How Does Drinking Water Become Contaminated?

Not a single one of us can survive very long without water. Most of us could last weeks without food, but death comes within a matter of days without water. Fortunately for most of us, we have easy access to clean drinking water, but did you know that even in developed countries, there are areas where drinking water is dangerous due to contaminants? Even though it is extremely rare, there are cases where mistakes are made that can contaminate public water supplies. There are also millions of people who get their drinking water from private wells and other natural sources, and those sources can also be contaminated by any number of means, including industrial waste, pesticides, and other agricultural sources, landfills, and even naturally-occurring bacteria. Drinking water should be tested regularly regardless of the source. The following are some of the most common ways drinking water can be contaminated and could be hazardous to the health of the people drinking it.


1. Cryptosporidium

This is a bacteria that has a history of sickening people after it has contaminated public water supplies. It is found in the excrement of both humans and animals, so it’s a very common organism. Symptoms of infection include abdominal cramps, vomiting, and diarrhea. It can be particularly dangerous for the very young, the elderly, and those with compromised immune systems.

2. Legionella

This is the bacteria that is the cause of Legionnaire’s Disease. It is also found in waste from both animals and humans and is often found naturally in lakes, rivers, and streams. It tends to multiply in standing water, like the water that can accumulate in cooling systems. Legionnaire’s Disease has a lot in common with pneumonia, and it can be deadly, particularly for the elderly, and people with weakened immune systems.

3. Bromate

This potentially harmful chemical compound that is a by-product of the process that is used to disinfect water to make it safe for drinking. Bromate in drinking water has been linked to an increased risk of cancer.

4. Arsenic

Arsenic is particularly insidious since it is found naturally in the ground, and can contaminate water supplies like wells and other freshwater sources. Arsenic can also make its way into drinking water as a result of human activity such as farming and industrial production. Even if levels of arsenic in drinking water are not sufficient to cause immediate symptoms, long-term exposure to smaller concentrations can lead to serious health problems such as circulatory disease, skin damage and increased cancer risk.

5. Copper

This is a prime example of why everyone should have their drinking water tested regularly. We might normally think of copper as a mineral that will not harm us. After all, many of the pipes that are used to transport our drinking water are made of copper. While short-term exposure to excessive levels of copper is likely to cause gastrointestinal problems, long-term exposure can be far more serious, and cause kidney or liver damage. Copper can enter drinking water supplies from natural sources in the environment, or from corrosion of pipes that are used to transport water.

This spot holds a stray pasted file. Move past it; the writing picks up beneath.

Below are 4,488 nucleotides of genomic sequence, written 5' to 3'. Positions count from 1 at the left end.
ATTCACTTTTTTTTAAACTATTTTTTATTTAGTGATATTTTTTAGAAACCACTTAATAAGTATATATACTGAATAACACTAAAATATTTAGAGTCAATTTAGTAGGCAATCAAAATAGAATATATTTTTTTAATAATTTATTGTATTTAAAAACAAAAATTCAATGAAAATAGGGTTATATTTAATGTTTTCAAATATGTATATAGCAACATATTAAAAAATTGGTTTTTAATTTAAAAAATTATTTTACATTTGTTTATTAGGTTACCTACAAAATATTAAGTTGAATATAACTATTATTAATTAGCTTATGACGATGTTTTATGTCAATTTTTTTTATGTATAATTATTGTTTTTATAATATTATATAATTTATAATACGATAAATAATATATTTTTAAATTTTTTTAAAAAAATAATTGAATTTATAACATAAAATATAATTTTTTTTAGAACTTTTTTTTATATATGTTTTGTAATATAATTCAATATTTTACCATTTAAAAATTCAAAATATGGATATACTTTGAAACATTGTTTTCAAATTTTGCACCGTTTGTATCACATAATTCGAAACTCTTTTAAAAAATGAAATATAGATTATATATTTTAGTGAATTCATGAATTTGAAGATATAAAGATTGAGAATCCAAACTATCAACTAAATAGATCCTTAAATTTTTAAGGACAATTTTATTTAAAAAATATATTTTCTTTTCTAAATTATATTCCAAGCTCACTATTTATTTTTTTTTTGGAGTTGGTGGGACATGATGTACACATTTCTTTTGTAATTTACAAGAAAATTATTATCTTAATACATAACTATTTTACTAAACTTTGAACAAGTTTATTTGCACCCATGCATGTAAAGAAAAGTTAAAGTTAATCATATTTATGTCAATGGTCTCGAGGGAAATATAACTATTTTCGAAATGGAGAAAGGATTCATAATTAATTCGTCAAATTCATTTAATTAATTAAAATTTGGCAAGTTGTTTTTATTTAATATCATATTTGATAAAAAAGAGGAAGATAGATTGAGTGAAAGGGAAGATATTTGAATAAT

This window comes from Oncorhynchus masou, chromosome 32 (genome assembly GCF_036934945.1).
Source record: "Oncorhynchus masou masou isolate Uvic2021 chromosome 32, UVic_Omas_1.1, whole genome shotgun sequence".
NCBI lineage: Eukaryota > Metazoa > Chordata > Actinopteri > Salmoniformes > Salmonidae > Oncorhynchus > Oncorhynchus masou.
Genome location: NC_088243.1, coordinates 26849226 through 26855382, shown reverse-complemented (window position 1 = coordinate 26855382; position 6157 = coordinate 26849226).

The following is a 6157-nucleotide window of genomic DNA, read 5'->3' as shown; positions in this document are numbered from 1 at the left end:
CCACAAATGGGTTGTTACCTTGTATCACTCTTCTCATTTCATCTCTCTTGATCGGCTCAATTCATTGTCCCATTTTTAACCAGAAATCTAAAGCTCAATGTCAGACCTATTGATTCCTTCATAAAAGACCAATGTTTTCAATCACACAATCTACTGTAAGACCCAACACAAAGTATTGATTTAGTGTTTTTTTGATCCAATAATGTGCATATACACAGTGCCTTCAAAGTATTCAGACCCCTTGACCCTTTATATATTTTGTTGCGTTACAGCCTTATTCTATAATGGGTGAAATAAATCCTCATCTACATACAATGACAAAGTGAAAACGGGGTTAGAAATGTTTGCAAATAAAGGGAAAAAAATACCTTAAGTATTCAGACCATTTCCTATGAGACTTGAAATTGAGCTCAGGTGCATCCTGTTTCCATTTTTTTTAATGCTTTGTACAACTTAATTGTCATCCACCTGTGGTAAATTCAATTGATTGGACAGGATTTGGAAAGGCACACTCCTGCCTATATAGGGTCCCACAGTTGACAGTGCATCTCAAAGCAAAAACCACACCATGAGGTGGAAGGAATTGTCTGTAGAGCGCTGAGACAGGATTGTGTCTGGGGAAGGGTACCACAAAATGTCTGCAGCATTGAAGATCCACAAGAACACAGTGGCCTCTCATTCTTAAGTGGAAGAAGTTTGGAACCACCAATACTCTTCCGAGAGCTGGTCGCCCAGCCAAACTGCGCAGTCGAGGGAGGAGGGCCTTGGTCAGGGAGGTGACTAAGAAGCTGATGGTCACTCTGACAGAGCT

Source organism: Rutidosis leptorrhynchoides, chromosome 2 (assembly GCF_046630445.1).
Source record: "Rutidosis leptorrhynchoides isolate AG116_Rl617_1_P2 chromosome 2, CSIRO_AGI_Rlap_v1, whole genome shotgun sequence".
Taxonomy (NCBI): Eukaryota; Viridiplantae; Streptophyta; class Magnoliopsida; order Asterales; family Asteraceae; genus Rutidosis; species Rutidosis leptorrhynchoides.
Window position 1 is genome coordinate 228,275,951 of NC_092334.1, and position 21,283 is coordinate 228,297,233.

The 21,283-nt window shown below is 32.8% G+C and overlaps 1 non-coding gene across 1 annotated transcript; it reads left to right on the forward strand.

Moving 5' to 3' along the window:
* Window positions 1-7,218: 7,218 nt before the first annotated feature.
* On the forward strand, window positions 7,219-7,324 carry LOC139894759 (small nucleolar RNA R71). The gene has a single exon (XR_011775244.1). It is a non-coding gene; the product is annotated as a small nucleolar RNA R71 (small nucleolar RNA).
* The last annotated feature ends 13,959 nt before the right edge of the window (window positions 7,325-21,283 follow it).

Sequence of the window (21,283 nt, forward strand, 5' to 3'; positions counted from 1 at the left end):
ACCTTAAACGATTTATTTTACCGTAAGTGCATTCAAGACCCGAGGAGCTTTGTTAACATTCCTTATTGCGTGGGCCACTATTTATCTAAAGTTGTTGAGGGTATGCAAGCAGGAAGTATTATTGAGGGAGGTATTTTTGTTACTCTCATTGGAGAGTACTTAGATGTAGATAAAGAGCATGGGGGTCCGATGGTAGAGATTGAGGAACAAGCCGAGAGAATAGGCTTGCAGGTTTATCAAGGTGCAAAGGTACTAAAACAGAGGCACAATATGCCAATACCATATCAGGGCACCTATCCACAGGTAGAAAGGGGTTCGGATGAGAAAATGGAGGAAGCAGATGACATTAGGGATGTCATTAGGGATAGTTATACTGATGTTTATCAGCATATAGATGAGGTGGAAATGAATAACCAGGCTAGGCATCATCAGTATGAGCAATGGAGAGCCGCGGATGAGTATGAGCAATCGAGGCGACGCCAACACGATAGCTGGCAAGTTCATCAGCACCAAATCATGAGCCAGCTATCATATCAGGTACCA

6. Benzene

This contaminant certainly sounds like something you would not want anywhere near your drinking supply, and that conclusion would be exactly right. Benzene is a man-made chemical that can pollute water supplies by leaking from gas storage tanks, landfills, and industrial sites. Benzene is known to raise the risk for anemia and other blood disorders and has also been linked to an increased risk of cancer.

7. Giardia lamblia

This is described in the scientific literature as a protozoan parasite and is surely something you don’t want to find in your water supply. Like other contaminants, Giardia lamblia is found in the waste from both animals and humans. Drinking from a water supply contaminated with Giardia lamblia can cause gastrointestinal problems like diarrhea, abdominal cramps, and vomiting.

8. Chlorate

As the name suggests, chlorate often ends up in drinking water as a by-product of the process used to clean drinking water for human consumption. Public water supplies often get their water from rivers or lakes, and it must be processed in water treatment facilities in order to eliminate harmful bacteria and remove other contaminants. Chlorate can increase the risk for anemia, and also increase the risk for nervous system disorders in infants and children.

9. Cadmium

Classified as heavy metal, and it is used to manufacture batteries and other industrial products. It can be extremely dangerous when found in drinking water supplies. It is likely to cause kidney damage when present in sufficient concentrations. The most common ways cadmium enters a water supply is through discharge from metal refineries, runoff from discarded batteries, corrosion of galvanized pipes, and even from natural deposits found in the environment.

10. Fluoride

There is a tremendous amount of controversy around the issue of fluoride that is often added to public drinking water supplies with the intention of promoting healthy teeth, particularly for children. Many people believe it is a poison which humans should not be exposed to at all. In high concentrations, it is known to increase the risk of bone disease. In addition to it being intentionally added to water supplies, fluoride can also find its way into drinking water through discharge from fertilizer factories, aluminum production, and even from erosion of naturally-occurring deposits.